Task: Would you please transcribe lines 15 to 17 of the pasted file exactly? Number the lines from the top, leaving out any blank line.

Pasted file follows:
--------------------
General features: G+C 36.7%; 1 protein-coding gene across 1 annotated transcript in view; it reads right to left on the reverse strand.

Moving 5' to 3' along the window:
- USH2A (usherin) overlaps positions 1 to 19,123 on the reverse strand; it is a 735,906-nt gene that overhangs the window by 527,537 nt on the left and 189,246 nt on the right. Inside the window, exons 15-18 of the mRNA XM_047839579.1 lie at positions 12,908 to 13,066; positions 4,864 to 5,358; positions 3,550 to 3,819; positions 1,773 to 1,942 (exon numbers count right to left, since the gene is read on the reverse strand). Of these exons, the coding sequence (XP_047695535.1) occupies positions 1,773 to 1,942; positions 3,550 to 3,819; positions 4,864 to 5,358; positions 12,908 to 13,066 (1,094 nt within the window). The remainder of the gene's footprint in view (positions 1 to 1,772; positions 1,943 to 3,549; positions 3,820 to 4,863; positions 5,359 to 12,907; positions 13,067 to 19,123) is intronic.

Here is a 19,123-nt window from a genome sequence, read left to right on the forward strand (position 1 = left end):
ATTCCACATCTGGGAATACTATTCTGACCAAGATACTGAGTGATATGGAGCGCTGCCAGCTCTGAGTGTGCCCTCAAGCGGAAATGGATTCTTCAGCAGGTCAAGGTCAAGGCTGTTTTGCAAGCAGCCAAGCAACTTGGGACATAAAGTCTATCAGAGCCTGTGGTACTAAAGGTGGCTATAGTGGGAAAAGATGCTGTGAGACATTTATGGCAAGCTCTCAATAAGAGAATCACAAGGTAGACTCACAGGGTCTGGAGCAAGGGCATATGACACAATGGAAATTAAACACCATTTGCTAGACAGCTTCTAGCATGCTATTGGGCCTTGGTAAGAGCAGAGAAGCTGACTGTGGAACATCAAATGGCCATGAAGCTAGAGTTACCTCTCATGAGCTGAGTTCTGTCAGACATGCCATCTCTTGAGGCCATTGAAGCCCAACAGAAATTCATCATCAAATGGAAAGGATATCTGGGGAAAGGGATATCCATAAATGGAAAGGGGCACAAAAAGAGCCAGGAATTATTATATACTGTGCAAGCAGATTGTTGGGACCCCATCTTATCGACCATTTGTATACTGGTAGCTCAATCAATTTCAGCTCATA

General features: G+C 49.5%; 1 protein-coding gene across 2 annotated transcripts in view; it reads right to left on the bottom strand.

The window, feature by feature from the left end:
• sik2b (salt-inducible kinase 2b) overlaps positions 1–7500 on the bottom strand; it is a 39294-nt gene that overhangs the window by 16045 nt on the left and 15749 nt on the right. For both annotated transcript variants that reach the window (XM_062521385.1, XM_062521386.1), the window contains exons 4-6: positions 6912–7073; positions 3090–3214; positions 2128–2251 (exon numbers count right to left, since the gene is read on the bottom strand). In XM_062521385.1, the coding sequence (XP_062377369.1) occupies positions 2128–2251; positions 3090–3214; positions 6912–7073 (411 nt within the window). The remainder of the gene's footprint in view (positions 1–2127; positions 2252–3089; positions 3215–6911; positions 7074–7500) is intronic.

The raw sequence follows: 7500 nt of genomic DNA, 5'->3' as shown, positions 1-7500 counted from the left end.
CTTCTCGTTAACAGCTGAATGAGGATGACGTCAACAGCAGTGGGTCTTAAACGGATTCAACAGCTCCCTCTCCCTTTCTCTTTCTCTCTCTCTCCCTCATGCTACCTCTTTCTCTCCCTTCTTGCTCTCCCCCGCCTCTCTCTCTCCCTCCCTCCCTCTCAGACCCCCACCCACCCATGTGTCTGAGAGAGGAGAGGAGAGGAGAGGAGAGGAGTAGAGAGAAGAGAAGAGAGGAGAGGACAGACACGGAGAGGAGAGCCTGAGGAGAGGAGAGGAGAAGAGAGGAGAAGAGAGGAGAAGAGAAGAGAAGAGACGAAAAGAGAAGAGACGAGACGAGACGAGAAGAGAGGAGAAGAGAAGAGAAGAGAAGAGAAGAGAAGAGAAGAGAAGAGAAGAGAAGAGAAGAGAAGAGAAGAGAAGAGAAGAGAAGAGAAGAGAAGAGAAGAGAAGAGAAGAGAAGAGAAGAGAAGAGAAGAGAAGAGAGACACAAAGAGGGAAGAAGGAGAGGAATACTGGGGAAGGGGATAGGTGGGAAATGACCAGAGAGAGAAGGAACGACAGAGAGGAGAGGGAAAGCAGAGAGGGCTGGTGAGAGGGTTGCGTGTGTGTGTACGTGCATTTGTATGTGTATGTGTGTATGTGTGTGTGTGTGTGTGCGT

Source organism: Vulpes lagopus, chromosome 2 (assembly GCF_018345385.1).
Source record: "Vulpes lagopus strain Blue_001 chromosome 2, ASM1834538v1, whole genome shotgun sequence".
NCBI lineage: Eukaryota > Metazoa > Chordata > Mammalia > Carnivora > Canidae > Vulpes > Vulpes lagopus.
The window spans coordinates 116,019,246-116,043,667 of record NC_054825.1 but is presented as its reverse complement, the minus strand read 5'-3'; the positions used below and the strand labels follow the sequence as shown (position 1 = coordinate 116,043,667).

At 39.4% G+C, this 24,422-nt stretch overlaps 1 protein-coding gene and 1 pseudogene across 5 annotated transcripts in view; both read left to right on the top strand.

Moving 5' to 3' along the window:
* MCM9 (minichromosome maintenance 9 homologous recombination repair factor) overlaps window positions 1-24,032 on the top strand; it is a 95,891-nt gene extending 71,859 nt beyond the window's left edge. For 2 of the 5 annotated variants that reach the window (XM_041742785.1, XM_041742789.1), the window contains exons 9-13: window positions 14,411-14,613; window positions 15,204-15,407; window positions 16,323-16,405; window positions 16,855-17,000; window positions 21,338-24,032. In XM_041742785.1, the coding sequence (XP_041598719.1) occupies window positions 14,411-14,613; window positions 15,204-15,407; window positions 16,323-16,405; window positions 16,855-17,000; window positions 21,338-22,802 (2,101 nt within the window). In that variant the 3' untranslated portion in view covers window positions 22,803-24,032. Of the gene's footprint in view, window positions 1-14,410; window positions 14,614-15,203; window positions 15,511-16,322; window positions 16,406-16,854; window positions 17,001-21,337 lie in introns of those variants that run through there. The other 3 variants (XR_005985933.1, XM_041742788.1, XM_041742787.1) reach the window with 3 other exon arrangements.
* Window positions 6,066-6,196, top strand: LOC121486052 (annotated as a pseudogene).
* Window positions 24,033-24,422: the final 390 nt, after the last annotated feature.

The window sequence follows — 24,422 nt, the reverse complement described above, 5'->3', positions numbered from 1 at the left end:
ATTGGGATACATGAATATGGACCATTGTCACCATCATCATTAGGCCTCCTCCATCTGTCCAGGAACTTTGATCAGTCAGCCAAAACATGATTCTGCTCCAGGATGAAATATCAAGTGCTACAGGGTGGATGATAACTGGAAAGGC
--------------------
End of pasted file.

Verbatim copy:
At 39.4% G+C, this 24,422-nt stretch overlaps 1 protein-coding gene and 1 pseudogene across 5 annotated transcripts in view; both read left to right on the top strand.

Moving 5' to 3' along the window:
* MCM9 (minichromosome maintenance 9 homologous recombination repair factor) overlaps window positions 1-24,032 on the top strand; it is a 95,891-nt gene extending 71,859 nt beyond the window's left edge. For 2 of the 5 annotated variants that reach the window (XM_041742785.1, XM_041742789.1), the window contains exons 9-13: window positions 14,411-14,613; window positions 15,204-15,407; window positions 16,323-16,405; window positions 16,855-17,000; window positions 21,338-24,032. In XM_041742785.1, the coding sequence (XP_041598719.1) occupies window positions 14,411-14,613; window positions 15,204-15,407; window positions 16,323-16,405; window positions 16,855-17,000; window positions 21,338-22,802 (2,101 nt within the window). In that variant the 3' untranslated portion in view covers window positions 22,803-24,032. Of the gene's footprint in view, window positions 1-14,410; window positions 14,614-15,203; window positions 15,511-16,322; window positions 16,406-16,854; window positions 17,001-21,337 lie in introns of those variants that run through there. The other 3 variants (XR_005985933.1, XM_041742788.1, XM_041742787.1) reach the window with 3 other exon arrangements.